More focus on BP control, diet may prevent 94.3 million premature deaths
BP control, sodium intake reduction and trans fatty acid elimination may prevent nearly 100 million global deaths within a 25-year period, according to a study published in Circulation.
“Focusing our resources on the combination of these three interventions can have a huge potential impact on cardiovascular health through 2040,” Goodarz Danaei, MD, associate professor of global health at Harvard T.H. Chan School of Public Health, said in a press release.
Vasilis Kontis, PhD, of the School of Public Health and MRC-PHE Centre for Environment and Health at Imperial College London, and colleagues analyzed data on the potential effects of sodium intake reduction, hypertension treatment and trans fat intake reduction on noncommunicable disease deaths between 2015 and 2040. Data were obtained from observational studies, meta-analyses of randomized trials and WHO’s projected mortality rates by cause in each country.
Researchers estimated that the three interventions may delay 94.3 million deaths by 2040 (95% CI, 85.7-102.7). An increase in high BP treatment coverage by 70% may delay 39.4 million deaths during this 25-year period (95% CI, 35.9-43). Another 40 million deaths could be prevented with a 30% reduction in sodium intake (95% CI, 35.1-44.6). The delay of an additional 14.8 million deaths may occur with the elimination of trans fat intake (95% CI, 14.7-15).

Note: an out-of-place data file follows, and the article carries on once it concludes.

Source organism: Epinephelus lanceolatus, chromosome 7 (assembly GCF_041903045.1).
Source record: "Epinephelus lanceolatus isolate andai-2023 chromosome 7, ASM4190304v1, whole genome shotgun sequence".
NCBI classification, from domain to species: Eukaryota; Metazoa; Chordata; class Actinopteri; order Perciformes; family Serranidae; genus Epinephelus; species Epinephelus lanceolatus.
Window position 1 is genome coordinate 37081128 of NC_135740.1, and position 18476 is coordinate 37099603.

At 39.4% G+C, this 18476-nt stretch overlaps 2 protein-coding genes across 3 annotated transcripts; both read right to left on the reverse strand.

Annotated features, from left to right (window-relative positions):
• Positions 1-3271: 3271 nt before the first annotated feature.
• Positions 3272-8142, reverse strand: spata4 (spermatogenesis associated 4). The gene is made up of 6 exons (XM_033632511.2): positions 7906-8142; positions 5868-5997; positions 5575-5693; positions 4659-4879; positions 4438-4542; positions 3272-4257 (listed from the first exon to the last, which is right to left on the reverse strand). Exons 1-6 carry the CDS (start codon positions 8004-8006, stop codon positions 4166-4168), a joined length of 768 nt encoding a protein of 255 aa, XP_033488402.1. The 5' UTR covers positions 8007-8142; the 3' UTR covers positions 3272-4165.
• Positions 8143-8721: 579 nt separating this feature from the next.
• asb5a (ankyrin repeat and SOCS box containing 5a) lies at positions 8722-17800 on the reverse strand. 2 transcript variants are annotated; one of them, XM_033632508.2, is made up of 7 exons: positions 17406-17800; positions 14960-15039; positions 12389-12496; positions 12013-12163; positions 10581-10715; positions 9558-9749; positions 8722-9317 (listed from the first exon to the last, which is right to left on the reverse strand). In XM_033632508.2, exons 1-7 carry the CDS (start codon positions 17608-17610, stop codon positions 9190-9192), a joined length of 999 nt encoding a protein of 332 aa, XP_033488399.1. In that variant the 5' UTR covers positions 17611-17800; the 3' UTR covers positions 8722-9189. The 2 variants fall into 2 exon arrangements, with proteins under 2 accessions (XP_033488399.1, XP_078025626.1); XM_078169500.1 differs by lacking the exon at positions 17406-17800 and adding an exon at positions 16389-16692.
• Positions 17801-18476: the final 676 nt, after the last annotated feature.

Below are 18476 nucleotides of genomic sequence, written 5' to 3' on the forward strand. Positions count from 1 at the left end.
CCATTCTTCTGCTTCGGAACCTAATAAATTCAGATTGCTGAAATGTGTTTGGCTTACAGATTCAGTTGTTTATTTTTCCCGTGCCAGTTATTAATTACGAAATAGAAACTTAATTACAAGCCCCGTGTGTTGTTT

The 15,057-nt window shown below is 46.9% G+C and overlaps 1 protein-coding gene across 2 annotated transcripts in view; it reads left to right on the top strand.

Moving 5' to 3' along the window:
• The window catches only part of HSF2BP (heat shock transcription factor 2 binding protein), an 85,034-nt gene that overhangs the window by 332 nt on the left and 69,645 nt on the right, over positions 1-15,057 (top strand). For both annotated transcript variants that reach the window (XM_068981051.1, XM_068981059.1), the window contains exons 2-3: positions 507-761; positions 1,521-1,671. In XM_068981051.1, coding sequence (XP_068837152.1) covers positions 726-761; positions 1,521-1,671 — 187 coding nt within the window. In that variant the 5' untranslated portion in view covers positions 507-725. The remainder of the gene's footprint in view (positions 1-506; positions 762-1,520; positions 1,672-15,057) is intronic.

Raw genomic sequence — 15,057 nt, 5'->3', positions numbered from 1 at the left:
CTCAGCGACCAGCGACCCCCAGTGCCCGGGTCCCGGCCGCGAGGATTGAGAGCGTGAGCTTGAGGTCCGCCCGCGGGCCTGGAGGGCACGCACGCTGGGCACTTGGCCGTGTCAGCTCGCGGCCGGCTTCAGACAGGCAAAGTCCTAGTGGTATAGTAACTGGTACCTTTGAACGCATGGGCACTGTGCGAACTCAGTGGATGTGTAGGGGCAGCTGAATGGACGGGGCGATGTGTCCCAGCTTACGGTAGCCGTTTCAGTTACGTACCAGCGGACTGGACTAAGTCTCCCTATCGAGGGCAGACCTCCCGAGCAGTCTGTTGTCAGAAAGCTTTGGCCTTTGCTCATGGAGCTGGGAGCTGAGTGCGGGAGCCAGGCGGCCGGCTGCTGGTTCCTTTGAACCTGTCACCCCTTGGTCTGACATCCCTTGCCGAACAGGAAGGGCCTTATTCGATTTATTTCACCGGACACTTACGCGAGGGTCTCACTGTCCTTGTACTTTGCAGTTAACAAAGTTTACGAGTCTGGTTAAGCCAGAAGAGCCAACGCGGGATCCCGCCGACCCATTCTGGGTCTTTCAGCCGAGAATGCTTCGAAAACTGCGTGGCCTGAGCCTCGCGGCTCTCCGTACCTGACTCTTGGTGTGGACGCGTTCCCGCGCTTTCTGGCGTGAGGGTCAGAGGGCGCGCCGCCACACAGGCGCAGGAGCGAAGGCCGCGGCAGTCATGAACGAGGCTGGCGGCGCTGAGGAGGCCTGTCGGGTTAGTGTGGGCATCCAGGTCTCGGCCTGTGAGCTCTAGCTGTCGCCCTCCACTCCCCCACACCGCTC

The largest effect from trans fat elimination was seen in South Asia, where 29.9% (95% CI, 28.9-31.1) of the 17.5 million deaths that would be delayed from 2015 to 2040 would occur. The largest proportion of premature delayed deaths — patients younger than 70 years — would occur in sub-Saharan Africa at 54.2% (95% CI, 51.3-57.3).
“Successful global implementation would require increased investment in health care capacity and quality of care in the primary health care sector, and increased efforts to reduce sodium and eliminate trans fat intake through regulation and health promotion campaigns as well,” Kontis and colleagues wrote. “If countries commit resources to implement these highly cost-effective interventions, they will save lives and help achieve the targets set in the Sustainable Development Goals to reduce premature [noncommunicable diseases] deaths.” – by Darlene Dobkowski
Disclosures: Danaei and Kontis report no relevant financial disclosures. Please see the study for all other authors’ relevant financial disclosures.